– Robert Creeley

Situating the midcentury editor

Midcentury

Imagine yourself living in the 1950s, living in the decade after a war in which millions had died. You may have even fought in battle. You likely knew someone or many who died in the war. You certainly experienced rationing of food, gasoline, and other items. The 1950s started out with an intensive military conflict on the Korean peninsula that never really finished. Tensions with what was then the Soviet Union hung the dark cloud of the Cold War over the world. The US was governed by a general. The emergence of television presented a tranquil black-and-white screen that masked reality. Cinema, TV, and popular music offered an escape, as entertainment should.

See yourself standing in time, wondering about what you need to do in this world. The poet Robert Creeley described how he left college and then left the country:

“But the world, happily or unhappily, offers only one means of learning, and I was returned without relief again and again to the initial need: a means of making articulate the world in which I and all like me did truly live.”

You’ve made the decision that writing is your life, but you don’t know if you’re any good at it. You are well read. A shelf in your room is lined with chapbooks and an assortment of literary magazines, some of which are produced by universities and others assembled by individuals on a shoestring budgets. Inspired by the writing life, you envision starting a literary magazine. How would you go about it?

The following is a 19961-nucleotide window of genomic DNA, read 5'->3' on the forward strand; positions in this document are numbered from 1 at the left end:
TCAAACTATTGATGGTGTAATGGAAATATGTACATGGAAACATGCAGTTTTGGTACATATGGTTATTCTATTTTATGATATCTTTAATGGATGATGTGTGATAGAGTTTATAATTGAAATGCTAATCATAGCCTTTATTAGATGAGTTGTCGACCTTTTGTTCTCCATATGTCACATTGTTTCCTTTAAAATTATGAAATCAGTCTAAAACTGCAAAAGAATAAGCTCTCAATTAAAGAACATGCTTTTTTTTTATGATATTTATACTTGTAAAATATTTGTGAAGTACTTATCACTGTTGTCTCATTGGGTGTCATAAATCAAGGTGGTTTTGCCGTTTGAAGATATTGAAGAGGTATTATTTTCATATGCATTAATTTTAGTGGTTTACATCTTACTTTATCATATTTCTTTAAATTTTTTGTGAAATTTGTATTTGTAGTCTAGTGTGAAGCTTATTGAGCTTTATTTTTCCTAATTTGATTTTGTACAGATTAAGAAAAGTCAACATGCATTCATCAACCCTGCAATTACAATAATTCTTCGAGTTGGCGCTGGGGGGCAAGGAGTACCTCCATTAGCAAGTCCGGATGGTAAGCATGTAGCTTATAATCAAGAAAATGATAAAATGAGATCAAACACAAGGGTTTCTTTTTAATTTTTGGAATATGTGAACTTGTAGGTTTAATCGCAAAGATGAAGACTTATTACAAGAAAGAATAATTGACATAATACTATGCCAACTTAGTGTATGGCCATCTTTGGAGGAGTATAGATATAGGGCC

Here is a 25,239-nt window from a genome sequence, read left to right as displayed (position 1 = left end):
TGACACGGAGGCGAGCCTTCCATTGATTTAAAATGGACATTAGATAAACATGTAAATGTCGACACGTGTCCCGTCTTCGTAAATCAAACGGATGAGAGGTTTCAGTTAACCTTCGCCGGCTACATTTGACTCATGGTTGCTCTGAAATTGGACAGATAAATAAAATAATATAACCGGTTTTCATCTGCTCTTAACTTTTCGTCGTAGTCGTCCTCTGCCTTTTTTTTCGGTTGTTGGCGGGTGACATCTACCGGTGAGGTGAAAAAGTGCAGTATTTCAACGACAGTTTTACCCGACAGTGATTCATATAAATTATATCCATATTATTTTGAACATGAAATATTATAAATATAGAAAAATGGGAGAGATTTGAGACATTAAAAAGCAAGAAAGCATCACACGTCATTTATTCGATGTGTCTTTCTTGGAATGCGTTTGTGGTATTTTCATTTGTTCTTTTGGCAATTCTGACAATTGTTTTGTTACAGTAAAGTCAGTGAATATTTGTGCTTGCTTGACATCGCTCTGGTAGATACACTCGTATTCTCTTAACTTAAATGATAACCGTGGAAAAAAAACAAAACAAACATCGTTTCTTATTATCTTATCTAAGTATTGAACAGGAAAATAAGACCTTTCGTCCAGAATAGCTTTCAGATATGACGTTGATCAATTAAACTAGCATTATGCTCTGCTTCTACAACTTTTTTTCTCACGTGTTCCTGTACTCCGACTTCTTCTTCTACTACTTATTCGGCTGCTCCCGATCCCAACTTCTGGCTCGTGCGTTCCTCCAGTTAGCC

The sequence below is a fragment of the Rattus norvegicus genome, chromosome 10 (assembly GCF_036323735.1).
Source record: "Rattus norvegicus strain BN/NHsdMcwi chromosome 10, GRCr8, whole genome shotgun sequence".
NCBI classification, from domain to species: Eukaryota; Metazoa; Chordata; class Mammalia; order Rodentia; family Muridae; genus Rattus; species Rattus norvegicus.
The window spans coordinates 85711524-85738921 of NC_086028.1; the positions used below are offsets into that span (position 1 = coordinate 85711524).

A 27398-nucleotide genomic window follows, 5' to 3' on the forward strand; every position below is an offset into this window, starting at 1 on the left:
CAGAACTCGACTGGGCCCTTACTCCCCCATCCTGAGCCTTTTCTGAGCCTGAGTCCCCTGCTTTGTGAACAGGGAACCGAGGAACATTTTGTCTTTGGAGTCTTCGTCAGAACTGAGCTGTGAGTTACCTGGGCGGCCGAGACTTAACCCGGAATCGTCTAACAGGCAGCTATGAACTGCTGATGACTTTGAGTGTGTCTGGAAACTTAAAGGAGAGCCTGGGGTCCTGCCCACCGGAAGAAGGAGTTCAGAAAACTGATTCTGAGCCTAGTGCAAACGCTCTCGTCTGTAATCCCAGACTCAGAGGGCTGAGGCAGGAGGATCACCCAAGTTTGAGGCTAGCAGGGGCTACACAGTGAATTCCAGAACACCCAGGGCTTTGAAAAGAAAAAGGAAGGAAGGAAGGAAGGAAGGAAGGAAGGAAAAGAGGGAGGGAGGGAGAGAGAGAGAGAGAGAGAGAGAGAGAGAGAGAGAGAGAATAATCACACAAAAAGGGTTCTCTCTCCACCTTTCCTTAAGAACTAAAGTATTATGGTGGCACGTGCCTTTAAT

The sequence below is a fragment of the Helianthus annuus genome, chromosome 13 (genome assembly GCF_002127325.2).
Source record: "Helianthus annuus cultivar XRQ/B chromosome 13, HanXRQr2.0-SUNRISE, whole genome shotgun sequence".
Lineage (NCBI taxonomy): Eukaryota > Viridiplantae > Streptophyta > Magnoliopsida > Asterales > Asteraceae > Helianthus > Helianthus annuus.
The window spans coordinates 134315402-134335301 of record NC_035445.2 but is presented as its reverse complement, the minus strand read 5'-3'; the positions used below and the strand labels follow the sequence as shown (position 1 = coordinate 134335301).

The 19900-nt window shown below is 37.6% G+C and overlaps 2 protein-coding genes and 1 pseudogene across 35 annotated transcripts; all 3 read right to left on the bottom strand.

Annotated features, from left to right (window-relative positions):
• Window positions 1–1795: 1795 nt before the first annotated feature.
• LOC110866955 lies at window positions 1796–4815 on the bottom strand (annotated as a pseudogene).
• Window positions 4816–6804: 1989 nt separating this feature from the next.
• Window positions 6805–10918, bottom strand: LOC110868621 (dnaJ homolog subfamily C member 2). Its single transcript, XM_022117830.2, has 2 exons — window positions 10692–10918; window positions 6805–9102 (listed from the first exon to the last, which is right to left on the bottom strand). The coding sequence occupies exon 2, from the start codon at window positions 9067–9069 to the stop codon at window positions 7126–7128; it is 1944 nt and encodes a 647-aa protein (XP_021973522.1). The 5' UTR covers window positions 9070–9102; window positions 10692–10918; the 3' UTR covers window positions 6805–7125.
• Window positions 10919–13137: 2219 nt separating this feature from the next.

What about booksellers, libraries, publishers & readers?

Publishing

The tagline for this site on literary networks is authors, editors and translators. Of course, there are other roles in literary networks, namely those of publishers, booksellers, and even libraries and readers. However, I’ve chosen to focus at this stage specifically on authors and editors. In cases of literature in non-English, the importance of translators is essential. And translators are also authors in the role of authoring the translation. And, often, translators are authors of works in their own language.

The role of editing is intertwined with that of publishing. At the other end of the publishing spectrum are the readers that make writing worthwhile. In the middle are the booksellers that provide the essential distribution network that ensures works wind up in the hands of the reading public. Of course, on the web, particularly with most current literary magazines, the distribution network is the web itself. And then there’s the libraries that preserve the efforts of writers and editors.

All these different roles will receive varying degrees of attention in this study of literary networks. The tagline is not intended to privilege one over another except in an effort to focus my own research efforts and to avoid a lengthy, awkward tagline crammed with every possible role in a network. In other words, don’t read too much into the tagline.